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1051: CHANGES IN THE CHARACTERISTICS OF THE DIGITAL FOOTPRINT AT THE CRITICAL CARE CONGRESS

Overview of attention for article published in Critical Care Medicine, January 2020
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About this Attention Score

  • In the top 25% of all research outputs scored by Altmetric
  • Good Attention Score compared to outputs of the same age (78th percentile)
  • Average Attention Score compared to outputs of the same age and source

Mentioned by

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20 tweeters
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Title
1051: CHANGES IN THE CHARACTERISTICS OF THE DIGITAL FOOTPRINT AT THE CRITICAL CARE CONGRESS
Published in
Critical Care Medicine, January 2020
DOI 10.1097/01.ccm.0000643140.91732.5e
Authors

Christopher Carroll, Tamas Szakmany, Neha Dangayach, Ashley DePriest, Matthew Duprey, Viren Kaul, Ruth Kleinpell, Kenneth Tegtmeyer, Sapna Kudchadkar

Twitter Demographics

The data shown below were collected from the profiles of 20 tweeters who shared this research output. Click here to find out more about how the information was compiled.

Attention Score in Context

This research output has an Altmetric Attention Score of 9. This is our high-level measure of the quality and quantity of online attention that it has received. This Attention Score, as well as the ranking and number of research outputs shown below, was calculated when the research output was last mentioned on 17 February 2020.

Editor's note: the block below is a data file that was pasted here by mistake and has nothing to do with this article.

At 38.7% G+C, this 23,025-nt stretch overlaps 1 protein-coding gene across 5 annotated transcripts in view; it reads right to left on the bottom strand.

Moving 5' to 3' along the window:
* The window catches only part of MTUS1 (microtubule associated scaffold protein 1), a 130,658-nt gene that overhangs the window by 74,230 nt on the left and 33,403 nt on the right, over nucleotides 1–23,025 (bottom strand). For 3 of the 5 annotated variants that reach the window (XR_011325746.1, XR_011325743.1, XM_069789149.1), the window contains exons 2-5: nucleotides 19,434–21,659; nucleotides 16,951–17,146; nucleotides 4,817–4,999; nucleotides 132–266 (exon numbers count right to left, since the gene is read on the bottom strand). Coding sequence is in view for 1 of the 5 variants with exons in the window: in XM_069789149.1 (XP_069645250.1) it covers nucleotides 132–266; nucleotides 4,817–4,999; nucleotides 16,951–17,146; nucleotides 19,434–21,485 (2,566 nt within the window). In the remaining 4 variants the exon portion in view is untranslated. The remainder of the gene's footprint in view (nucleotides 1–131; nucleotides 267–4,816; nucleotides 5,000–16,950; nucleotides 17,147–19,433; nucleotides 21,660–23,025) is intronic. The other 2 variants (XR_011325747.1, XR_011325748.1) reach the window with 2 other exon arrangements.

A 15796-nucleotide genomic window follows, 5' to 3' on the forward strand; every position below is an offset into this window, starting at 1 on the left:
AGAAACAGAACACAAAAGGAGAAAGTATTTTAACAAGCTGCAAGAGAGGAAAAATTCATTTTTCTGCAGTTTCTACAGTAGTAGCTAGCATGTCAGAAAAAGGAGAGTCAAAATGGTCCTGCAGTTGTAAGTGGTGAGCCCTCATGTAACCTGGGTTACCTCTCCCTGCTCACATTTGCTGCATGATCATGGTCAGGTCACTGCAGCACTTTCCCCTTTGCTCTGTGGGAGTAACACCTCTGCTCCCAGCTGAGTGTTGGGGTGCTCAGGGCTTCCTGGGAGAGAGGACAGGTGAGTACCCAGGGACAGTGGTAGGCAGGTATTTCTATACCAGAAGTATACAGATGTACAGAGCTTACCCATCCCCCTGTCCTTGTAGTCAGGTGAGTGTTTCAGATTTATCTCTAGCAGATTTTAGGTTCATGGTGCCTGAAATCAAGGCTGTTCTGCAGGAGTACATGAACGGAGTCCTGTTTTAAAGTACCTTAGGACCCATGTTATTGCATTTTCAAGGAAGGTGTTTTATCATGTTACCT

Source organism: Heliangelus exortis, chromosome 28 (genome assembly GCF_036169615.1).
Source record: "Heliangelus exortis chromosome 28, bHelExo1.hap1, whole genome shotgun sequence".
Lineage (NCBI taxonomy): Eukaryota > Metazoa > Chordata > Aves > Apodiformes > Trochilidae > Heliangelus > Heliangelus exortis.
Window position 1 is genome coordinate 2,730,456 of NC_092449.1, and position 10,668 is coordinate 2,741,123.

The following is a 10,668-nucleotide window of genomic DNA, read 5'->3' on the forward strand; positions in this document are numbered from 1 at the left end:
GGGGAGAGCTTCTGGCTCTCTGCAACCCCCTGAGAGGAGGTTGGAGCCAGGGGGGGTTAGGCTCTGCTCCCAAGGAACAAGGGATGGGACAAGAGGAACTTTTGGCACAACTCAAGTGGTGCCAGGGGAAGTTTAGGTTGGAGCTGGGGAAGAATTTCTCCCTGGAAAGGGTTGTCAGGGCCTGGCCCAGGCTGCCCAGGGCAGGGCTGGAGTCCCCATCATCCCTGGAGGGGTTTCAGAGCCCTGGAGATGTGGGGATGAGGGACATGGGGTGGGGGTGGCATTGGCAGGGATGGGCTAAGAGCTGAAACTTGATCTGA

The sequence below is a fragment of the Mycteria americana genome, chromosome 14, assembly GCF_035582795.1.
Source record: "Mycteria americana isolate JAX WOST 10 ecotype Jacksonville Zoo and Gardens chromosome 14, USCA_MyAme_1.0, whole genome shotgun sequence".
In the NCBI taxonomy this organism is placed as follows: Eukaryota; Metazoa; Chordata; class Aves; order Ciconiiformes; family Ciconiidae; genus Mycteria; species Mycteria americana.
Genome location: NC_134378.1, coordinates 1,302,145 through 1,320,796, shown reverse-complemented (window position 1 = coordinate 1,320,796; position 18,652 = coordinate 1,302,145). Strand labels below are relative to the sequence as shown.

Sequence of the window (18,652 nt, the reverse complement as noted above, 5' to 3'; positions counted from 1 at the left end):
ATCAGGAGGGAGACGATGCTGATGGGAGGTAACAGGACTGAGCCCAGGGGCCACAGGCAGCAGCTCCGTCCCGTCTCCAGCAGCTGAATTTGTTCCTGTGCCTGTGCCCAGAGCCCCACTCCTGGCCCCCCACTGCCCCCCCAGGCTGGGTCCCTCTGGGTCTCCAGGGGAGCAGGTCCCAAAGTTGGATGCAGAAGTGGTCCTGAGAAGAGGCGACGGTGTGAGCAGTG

All research outputs
#2,608,399
of 16,995,670 outputs
Outputs from Critical Care Medicine
#2,073
of 8,053 outputs
Outputs of similar age
#57,276
of 264,790 outputs
Outputs of similar age from Critical Care Medicine
#75
of 114 outputs
Altmetric has tracked 16,995,670 research outputs across all sources so far. Compared to these this one has done well and is in the 84th percentile: it's in the top 25% of all research outputs ever tracked by Altmetric.
So far Altmetric has tracked 8,053 research outputs from this source. They typically receive a lot more attention than average, with a mean Attention Score of 11.2. This one has gotten more attention than average, scoring higher than 74% of its peers.
Older research outputs will score higher simply because they've had more time to accumulate mentions. To account for age we can compare this Altmetric Attention Score to the 264,790 tracked outputs that were published within six weeks on either side of this one in any source. This one has done well, scoring higher than 78% of its contemporaries.
We're also able to compare this research output to 114 others from the same source and published within six weeks on either side of this one. This one is in the 35th percentile – i.e., 35% of its contemporaries scored the same or lower than it.